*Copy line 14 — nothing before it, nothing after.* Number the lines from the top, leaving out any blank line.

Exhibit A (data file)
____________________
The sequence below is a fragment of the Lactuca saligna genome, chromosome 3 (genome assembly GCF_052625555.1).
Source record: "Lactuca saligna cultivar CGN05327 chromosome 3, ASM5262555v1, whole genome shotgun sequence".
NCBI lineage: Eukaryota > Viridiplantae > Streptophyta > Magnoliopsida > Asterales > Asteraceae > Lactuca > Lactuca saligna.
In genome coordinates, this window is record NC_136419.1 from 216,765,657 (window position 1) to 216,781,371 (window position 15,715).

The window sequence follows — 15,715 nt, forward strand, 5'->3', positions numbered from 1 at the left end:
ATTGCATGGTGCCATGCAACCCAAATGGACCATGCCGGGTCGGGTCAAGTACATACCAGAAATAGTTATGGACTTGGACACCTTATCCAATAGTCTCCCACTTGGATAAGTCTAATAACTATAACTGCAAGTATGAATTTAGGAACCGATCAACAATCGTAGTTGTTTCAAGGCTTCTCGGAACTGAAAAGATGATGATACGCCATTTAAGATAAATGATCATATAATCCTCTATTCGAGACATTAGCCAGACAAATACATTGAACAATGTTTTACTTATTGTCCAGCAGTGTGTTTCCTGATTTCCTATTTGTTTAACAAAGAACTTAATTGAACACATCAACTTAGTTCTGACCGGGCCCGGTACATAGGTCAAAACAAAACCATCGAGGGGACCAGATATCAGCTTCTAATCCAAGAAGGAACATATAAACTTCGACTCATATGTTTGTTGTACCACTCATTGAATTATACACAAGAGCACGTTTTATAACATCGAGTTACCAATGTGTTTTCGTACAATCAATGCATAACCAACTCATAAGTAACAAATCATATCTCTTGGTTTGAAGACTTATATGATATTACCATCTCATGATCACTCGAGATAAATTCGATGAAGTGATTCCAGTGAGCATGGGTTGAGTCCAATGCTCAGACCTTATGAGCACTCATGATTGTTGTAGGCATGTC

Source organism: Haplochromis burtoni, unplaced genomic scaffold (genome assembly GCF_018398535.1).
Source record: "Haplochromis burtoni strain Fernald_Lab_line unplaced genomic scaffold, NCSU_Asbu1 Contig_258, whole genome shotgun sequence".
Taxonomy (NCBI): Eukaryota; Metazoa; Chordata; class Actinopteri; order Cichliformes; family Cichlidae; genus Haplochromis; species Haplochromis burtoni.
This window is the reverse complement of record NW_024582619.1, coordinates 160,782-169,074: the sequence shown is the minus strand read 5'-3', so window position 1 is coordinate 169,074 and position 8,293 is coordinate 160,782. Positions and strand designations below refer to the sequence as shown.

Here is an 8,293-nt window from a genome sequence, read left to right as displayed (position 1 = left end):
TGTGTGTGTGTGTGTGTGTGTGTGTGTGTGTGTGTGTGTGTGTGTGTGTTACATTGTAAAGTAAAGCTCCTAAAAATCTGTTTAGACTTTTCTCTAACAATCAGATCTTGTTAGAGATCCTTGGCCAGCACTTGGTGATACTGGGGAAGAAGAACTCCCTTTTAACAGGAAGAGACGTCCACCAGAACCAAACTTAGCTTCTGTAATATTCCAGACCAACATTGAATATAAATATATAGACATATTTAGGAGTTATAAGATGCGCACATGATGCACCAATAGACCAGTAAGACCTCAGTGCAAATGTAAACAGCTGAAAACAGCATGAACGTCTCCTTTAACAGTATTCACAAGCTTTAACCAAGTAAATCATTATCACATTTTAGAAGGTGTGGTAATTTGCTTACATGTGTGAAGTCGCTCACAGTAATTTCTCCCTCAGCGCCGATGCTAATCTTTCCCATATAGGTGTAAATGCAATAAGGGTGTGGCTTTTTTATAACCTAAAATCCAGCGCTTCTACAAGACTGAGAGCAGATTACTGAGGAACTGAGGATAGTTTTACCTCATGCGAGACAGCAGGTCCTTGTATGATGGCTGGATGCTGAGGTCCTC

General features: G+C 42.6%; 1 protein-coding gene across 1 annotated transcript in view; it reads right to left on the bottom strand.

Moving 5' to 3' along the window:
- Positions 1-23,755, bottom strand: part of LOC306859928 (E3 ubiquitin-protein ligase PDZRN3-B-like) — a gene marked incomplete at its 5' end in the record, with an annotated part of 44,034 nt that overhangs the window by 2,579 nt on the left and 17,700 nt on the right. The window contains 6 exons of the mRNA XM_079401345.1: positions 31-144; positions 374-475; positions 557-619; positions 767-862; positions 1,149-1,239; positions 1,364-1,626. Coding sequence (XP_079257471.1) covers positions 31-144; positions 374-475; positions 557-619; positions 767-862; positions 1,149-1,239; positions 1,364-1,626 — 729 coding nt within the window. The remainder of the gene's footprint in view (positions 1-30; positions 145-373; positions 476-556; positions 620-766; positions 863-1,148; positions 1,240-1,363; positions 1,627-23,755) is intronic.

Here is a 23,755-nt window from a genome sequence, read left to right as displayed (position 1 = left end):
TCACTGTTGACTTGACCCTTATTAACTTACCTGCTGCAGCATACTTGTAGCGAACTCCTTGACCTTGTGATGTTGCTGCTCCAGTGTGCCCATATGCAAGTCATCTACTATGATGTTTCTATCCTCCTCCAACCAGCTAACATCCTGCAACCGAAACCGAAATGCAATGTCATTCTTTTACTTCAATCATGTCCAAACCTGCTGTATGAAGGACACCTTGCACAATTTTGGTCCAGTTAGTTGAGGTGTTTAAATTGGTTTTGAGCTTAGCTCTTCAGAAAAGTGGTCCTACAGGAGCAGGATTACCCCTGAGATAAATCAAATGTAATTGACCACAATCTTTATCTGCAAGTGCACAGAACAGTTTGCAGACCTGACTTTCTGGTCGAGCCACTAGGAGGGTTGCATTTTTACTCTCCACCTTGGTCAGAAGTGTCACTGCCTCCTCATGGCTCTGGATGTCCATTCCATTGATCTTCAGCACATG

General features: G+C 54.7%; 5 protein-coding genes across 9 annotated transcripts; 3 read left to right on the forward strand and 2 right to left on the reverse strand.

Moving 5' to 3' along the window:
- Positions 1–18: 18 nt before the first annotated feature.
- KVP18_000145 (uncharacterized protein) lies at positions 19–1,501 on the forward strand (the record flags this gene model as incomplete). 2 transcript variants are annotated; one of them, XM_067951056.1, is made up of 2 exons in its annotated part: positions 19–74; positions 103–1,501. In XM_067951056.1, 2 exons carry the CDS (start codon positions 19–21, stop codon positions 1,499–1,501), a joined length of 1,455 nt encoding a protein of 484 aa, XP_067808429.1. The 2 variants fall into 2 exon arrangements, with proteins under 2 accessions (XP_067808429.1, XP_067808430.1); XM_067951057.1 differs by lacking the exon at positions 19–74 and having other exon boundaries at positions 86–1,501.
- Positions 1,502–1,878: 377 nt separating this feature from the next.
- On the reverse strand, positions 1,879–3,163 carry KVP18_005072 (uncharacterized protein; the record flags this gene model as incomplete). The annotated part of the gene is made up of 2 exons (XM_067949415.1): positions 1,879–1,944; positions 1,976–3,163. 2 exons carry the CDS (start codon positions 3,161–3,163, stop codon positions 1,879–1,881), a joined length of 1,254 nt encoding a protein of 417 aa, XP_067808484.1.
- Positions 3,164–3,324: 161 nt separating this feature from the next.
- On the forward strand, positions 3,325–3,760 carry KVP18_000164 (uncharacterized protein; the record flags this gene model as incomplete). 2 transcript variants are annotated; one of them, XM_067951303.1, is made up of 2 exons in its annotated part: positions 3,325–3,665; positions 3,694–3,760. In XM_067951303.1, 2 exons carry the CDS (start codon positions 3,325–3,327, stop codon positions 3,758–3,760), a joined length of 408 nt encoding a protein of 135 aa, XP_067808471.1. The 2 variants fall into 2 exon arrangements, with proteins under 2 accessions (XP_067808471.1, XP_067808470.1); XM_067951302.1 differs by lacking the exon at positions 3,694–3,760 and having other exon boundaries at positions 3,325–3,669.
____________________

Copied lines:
Moving 5' to 3' along the window: